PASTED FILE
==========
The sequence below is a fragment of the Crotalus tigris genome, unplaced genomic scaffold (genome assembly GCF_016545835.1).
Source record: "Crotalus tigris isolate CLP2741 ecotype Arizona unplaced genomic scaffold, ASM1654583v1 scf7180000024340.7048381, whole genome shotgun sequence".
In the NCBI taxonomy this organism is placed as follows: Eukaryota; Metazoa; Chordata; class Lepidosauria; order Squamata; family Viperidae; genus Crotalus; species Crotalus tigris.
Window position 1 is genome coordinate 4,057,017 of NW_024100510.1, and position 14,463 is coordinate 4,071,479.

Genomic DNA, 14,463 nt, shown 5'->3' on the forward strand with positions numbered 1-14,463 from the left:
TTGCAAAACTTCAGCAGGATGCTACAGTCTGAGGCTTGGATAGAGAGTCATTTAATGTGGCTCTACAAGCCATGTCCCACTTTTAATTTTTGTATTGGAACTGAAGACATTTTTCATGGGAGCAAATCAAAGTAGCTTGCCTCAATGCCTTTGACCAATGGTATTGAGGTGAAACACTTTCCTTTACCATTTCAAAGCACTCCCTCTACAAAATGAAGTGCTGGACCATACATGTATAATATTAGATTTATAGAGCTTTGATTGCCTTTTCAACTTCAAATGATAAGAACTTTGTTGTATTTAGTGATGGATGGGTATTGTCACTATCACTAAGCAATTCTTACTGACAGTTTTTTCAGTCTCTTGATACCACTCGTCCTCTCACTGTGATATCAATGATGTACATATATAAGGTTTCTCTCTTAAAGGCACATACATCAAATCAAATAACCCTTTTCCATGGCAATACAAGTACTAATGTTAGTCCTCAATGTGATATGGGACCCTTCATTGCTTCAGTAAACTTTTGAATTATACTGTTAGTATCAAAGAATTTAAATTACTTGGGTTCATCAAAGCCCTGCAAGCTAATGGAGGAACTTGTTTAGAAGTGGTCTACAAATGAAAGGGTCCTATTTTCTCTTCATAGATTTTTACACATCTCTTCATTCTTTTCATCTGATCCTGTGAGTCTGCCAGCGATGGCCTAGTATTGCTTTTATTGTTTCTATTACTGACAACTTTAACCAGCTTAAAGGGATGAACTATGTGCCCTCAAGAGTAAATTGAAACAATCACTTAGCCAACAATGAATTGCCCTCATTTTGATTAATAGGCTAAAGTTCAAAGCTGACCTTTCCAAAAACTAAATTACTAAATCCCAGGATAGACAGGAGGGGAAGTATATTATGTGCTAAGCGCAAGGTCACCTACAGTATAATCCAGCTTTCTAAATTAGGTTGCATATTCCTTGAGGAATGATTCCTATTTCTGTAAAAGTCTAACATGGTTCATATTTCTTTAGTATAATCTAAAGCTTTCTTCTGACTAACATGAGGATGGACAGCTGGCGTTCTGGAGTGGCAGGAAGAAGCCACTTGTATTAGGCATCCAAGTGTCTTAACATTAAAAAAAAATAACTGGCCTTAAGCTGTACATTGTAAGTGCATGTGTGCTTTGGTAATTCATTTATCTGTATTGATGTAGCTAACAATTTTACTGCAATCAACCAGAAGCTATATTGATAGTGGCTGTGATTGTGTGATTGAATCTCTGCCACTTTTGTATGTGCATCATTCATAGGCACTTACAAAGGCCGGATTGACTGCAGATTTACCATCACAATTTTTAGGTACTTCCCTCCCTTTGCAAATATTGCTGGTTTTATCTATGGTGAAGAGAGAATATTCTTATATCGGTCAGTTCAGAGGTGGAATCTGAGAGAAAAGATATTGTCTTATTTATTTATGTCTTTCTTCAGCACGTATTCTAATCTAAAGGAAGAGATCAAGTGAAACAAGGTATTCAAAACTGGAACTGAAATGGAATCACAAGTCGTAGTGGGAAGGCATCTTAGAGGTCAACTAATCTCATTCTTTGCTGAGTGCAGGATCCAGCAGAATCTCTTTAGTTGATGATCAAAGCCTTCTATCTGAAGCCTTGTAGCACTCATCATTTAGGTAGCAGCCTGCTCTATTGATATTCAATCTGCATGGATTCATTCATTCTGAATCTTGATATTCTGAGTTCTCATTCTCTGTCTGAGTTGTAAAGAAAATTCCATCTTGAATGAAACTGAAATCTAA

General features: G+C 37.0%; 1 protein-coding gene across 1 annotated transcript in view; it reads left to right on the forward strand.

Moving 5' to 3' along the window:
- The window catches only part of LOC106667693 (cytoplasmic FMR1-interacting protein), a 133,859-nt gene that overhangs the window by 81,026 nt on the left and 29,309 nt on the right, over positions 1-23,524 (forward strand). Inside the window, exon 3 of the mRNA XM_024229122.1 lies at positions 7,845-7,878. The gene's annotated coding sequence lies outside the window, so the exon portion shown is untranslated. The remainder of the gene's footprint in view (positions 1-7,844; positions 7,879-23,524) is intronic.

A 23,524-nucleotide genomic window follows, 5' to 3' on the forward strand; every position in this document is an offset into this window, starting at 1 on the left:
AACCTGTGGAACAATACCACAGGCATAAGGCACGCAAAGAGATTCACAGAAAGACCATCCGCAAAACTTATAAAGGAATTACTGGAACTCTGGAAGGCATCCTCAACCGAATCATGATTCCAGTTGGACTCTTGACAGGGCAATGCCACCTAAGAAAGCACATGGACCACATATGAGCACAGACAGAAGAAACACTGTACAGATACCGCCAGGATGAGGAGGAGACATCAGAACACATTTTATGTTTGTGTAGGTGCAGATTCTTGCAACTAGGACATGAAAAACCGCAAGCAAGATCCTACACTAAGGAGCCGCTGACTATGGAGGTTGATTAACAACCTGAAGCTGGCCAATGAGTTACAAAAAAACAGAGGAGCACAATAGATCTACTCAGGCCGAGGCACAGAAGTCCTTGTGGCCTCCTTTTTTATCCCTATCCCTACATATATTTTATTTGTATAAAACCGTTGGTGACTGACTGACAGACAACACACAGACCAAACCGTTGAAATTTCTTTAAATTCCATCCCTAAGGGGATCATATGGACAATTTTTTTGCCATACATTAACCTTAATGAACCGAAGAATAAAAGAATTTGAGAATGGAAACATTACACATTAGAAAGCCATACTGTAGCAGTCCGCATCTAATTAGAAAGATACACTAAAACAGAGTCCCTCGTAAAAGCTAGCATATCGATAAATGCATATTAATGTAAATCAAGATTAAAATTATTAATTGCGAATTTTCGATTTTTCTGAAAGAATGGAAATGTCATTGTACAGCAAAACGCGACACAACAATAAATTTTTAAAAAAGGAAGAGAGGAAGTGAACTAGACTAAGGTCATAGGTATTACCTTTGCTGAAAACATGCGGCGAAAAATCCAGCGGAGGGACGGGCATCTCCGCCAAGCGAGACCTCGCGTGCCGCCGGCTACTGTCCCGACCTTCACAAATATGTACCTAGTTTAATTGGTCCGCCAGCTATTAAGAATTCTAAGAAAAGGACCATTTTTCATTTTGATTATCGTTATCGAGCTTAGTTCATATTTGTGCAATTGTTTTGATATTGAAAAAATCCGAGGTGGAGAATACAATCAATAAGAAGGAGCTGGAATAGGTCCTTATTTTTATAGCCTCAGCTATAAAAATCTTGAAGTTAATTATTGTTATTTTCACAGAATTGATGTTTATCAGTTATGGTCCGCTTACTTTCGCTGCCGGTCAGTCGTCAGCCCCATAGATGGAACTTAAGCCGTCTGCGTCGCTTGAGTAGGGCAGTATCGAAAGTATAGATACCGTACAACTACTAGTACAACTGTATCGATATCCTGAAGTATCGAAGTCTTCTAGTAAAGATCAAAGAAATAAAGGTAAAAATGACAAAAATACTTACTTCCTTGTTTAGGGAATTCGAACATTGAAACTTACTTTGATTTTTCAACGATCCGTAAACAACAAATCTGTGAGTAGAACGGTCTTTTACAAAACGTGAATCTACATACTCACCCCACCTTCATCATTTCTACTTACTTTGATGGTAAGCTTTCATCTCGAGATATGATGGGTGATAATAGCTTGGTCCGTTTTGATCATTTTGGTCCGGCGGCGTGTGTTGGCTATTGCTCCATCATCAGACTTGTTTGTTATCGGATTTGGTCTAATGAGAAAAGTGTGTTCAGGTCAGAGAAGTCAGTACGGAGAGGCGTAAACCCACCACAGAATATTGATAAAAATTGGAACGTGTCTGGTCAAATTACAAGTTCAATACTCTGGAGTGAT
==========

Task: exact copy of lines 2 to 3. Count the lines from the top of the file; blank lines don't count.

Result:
Source record: "Crotalus tigris isolate CLP2741 ecotype Arizona unplaced genomic scaffold, ASM1654583v1 scf7180000024340.7048381, whole genome shotgun sequence".
In the NCBI taxonomy this organism is placed as follows: Eukaryota; Metazoa; Chordata; class Lepidosauria; order Squamata; family Viperidae; genus Crotalus; species Crotalus tigris.